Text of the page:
From the Series
Margeret Calvert, who was born in South Africa, came back to present at Design Indaba Conference 2016. One of a handful of speakers to trend during her talk on Twitter (and one of even fewer to not have a Twitter handle of her own), Calvert captivated the audience with her dry sense of humour, her humility and a colourful journey through her immense body of work.
“I think basically, I’ve always been an amateur,” says Calvert. Of course, we disagree.
On 10 June 2016, at 80 years old, Margaret Calvert was awarded an OBE for her services to typography, graphic design and road safety. Amongst her best-known work is her eponymous typeface Calvert, the Rail Alphabet typeface for British Rail and the colour scheme for Gatwick Airport’s signage.
Calvert’s Design Indaba presentation centred on the theme of work and play: “work” being jobs that were for money and “play” for the personal projects, exhibitions and experiments.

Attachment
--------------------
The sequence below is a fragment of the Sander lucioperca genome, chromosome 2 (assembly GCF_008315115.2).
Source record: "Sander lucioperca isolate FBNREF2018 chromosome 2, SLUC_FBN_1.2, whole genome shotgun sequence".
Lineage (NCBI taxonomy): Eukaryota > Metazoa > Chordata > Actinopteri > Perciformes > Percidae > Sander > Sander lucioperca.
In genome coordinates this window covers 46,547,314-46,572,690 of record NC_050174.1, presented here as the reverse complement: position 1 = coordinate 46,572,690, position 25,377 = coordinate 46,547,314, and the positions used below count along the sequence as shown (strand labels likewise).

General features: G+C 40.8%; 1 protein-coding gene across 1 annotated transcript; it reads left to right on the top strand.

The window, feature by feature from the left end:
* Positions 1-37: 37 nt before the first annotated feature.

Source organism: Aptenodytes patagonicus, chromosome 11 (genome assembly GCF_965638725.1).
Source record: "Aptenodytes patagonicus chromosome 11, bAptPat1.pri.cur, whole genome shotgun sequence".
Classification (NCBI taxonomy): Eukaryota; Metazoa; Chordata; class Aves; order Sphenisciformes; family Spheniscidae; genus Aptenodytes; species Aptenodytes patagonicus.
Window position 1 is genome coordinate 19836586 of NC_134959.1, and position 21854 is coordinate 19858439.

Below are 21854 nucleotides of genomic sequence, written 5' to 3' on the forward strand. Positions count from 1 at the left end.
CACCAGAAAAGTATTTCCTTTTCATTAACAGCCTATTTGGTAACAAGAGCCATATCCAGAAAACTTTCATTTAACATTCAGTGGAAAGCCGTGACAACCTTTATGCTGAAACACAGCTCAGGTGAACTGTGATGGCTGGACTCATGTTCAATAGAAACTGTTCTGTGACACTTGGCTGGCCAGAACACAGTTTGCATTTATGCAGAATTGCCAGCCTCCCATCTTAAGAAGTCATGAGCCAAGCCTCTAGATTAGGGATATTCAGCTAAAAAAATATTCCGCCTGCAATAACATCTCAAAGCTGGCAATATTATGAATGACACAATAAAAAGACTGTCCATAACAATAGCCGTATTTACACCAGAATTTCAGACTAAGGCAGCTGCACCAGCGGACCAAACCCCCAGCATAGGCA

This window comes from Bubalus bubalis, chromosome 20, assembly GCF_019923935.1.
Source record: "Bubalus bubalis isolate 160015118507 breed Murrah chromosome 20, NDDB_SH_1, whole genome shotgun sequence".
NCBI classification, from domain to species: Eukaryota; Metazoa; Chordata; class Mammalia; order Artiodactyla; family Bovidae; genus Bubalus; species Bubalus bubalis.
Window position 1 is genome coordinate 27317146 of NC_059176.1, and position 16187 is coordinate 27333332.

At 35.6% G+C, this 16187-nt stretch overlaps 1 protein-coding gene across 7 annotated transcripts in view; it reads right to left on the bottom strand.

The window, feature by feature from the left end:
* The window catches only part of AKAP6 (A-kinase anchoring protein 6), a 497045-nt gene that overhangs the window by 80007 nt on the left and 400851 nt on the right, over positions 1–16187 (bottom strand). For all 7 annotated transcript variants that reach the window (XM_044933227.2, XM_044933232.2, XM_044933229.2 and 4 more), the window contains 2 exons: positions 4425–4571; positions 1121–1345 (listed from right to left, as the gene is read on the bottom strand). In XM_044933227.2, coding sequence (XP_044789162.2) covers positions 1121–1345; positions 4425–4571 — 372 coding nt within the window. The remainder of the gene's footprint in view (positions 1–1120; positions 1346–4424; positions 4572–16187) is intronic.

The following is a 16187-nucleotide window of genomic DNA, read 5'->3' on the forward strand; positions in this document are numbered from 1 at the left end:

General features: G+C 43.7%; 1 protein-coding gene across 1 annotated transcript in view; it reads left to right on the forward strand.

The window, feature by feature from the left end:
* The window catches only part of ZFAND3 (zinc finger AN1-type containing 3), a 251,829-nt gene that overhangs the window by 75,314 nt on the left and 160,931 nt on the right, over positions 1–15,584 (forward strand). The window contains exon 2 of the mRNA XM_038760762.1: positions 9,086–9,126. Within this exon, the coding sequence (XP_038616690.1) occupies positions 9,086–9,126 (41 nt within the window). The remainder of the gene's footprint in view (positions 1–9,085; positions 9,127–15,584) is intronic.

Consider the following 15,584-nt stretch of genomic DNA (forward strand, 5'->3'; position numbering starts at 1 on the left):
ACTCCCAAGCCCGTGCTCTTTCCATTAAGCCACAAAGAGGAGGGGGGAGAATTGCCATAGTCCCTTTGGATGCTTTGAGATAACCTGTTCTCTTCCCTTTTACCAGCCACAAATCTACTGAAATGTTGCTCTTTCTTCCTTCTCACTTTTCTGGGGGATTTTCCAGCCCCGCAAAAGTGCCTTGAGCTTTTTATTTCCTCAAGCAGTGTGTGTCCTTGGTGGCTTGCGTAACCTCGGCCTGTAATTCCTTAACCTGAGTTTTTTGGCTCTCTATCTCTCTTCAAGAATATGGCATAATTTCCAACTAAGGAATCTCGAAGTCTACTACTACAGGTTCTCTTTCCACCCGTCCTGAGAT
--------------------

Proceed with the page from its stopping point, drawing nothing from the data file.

“I’m somebody who actually enjoys working with something in my hand, and this goes back to being a child and always wanting to draw, always using coloured pencils. I have to do that first – then ideas come and I work them through. Bit of paint, bit of mess,” says Calvert.
Calvert shared some of her early work, including the road signs she completed with her colleage Jock Kinnier in the 1960s. These signs are still used around the UK today.
“I get credit for doing everything. I didn’t,” says Calvert, complimenting the other members of the design team who worked on the project.
Calvert shows a lot of hand drawn images, which reveal the low-tech, hand crafted process behind her work.
“I always do it like that; it’s not how you should do it. But if I can give anybody any advice – you do it your way,” says Calvert. “We’re not artists really, we’re all a mixture of everything.”